Guidelines for Palivizumab Prophylaxis

Are They Based on Infant's Risk of Hospitalization for Respiratory Syncytial Viral Disease?

Published in: Pediatric Infectious Disease Journal, v. 22, no. 1, Nov. 2003, p. 939-943

Posted on RAND.org on January 01, 2003

by Nahed O Elhassan, Timothy P. Stevens, Melony E. Sorbero, Andrew W. Dick, Ronnie Guillet, Caroline B. Hall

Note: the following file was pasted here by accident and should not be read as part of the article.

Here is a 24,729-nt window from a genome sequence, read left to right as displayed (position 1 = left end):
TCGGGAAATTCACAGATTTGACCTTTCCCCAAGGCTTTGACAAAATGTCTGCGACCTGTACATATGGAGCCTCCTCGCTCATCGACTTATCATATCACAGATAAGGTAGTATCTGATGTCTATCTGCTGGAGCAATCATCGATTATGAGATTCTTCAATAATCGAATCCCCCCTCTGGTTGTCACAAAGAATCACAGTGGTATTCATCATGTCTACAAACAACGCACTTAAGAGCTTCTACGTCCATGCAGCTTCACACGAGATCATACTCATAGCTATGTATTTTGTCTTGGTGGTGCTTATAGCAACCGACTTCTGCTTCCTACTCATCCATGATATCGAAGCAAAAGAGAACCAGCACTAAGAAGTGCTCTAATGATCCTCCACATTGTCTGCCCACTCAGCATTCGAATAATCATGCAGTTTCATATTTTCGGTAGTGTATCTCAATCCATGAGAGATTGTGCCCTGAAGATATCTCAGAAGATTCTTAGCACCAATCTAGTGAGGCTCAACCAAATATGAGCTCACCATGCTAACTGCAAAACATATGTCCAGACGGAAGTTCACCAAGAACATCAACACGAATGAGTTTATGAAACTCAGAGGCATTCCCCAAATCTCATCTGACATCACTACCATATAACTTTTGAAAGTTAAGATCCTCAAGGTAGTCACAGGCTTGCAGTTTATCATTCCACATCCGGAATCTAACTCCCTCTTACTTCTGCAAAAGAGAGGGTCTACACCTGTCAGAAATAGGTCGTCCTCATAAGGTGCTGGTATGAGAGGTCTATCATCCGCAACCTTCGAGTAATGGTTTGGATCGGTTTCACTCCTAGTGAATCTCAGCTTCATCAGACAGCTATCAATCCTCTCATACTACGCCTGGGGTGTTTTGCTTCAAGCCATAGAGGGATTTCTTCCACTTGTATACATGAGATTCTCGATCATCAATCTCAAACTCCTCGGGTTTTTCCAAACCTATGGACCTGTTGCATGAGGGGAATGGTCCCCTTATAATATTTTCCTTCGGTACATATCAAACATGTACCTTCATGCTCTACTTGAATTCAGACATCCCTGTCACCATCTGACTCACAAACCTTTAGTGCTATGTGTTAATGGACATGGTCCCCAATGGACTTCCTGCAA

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BACKGROUND: The American Academy of Pediatrics (AAP) guidelines for respiratory syncytial virus (RSV) prophylaxis aim to prioritize palivizumab administration to infants at highest risk for RSV disease. Multiple studies have been published that assess the risk of hospitalization for RSV disease by gestational age (GA) at birth and severity of lung disease. OBJECTIVE: To evaluate whether the AAP guidelines for RSV prophylaxis correlate with the available data in the literature on the degree of risk of hospitalization for RSV disease by GA at birth and severity of lung disease. METHODS: The authors considered a hypothetical population of infants with and without chronic lung disease. This population was then divided into hypothetical cohorts depending on GA at birth and month of neonatal intensive care unit discharge. The authors assumed that infants are discharged from neonatal intensive care unit at 36 to 37 weeks postconceptional age. By applying the AAP policy for RSV prophylaxis, the numbers of palivizumab injections were determined for the different cohorts. RESULTS: In some instances infants who are currently known to be at higher risk of hospitalization for RSV disease receive fewer palivizumab injections than infants known to be at lower risk. CONCLUSION: Some discrepancies exist between the RSV prophylaxis guidelines and the published data on the level of risk of hospitalization for RSV disease by GA and lung disease. AAP policy for RSV prophylaxis must be amended to better correlate the amount of palivizumab prophylaxis with the level of risk of hospitalization for RSV disease as determined by the above factors.

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